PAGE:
Council members will discuss the issue of panhandlers, how they negatively impact the city and a newly revised code geared toward a solution to the problem at tonight’s council meeting.
Councilman Don Monty said panhandling has been a city issue for years, so a way to get the offenders off the streets is needed.
The problem hurts city business and makes residents feel unsafe, he said.
“This has been an ongoing concern for several years,” Monty said. “It turns into a significant nuisance issue in the commercial areas, and it can really become quite annoying to patrons.”
According to the council’s agenda, the revised code’s change is one of location, and any person caught panhandling in certain areas will be in direct violation of it. The code states no person shall engage in panhandling when either the panhandler or the person being solicited to is on any publicly owned property. These locations include bus stops, train stations, taxi stands, bathrooms and other commercial or government establishments.
Monty said the areas were chosen based on the areas panhandlers conduct business most often. They are areas where panhandling hurts the city the most, he said.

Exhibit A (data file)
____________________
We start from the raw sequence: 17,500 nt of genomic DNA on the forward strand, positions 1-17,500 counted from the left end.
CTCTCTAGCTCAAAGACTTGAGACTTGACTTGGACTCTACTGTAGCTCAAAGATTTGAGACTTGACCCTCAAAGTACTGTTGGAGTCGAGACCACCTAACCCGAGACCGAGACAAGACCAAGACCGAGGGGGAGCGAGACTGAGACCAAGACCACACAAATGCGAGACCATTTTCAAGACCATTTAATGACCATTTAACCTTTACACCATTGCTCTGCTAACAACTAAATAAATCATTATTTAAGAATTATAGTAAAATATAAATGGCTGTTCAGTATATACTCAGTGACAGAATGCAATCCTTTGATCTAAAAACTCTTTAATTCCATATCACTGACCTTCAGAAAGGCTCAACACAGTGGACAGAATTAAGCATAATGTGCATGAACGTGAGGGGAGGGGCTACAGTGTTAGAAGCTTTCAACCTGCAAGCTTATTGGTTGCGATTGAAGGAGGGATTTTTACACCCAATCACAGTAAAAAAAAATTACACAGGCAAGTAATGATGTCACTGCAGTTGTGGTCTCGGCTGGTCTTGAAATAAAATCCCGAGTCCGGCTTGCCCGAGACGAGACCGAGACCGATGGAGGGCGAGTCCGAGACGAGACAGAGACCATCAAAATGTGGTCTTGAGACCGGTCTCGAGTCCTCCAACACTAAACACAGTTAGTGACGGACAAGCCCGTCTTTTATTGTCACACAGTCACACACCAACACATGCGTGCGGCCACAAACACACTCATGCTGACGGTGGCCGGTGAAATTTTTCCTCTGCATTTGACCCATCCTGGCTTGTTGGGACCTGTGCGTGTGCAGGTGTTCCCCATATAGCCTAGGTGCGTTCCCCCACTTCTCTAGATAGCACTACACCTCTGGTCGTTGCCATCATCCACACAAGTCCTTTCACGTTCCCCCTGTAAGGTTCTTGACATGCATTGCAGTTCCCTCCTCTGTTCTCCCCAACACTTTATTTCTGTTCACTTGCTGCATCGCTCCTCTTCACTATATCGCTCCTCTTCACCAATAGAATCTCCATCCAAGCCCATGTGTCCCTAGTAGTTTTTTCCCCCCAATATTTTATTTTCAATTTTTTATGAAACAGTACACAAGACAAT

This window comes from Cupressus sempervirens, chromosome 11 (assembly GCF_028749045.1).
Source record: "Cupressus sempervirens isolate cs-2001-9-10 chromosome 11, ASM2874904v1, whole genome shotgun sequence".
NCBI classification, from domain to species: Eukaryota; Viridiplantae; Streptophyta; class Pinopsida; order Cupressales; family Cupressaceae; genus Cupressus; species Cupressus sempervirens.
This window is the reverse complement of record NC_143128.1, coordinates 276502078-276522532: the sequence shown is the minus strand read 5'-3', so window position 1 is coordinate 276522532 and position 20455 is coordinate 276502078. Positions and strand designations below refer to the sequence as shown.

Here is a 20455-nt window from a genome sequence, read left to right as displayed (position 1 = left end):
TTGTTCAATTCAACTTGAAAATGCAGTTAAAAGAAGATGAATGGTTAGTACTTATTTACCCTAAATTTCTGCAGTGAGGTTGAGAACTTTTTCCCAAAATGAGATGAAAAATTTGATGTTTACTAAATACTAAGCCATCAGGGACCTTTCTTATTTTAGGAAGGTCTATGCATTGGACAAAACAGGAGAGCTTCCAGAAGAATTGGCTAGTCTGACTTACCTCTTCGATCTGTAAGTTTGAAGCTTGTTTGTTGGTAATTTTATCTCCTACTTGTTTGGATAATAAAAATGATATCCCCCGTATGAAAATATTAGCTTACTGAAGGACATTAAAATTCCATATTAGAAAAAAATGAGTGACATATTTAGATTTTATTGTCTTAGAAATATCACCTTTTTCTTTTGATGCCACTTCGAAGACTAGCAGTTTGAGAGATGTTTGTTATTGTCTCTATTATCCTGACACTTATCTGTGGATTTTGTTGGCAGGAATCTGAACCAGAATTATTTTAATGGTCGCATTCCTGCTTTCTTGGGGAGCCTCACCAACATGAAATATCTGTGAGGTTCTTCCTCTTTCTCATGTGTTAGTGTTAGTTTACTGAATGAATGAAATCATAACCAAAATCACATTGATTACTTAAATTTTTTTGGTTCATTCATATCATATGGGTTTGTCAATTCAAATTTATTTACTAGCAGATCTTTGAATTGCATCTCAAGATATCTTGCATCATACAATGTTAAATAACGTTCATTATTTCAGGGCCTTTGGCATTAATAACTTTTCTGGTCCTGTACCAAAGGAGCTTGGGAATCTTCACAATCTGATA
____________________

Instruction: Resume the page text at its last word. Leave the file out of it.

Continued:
“Generally speaking, the activity tends to go on in high traffic areas where people will be more likely to encounter people who might give them money,” he said. “I think if you restrict the activity from those high traffic, high visibility areas, then you’re much less likely to have the occurrence of the activity.”
There used to be no restrictions on the matter, Monty said, but more laws and revisions had to be made to keep up with the complaints presented by business owners, citizens and patrons alike as the problem persisted over the years.
“It has been an incremental thing,” Monty said. “There were restrictions put in place in hopes that that would deal with the issue, but then over time it became apparent that the restrictions put in place weren’t having the desired effect.”
Panhandling has been more of an issue as of late because, according to the agenda, offenders have started to make the transition from nighttime to daytime solicitation.
There could be many different reasons for this change, Monty said.
“Maybe it’s the economy, or maybe it’s because people are becoming bolder,” he said.
The changes will be effective immediately if the council votes to pass the revised code.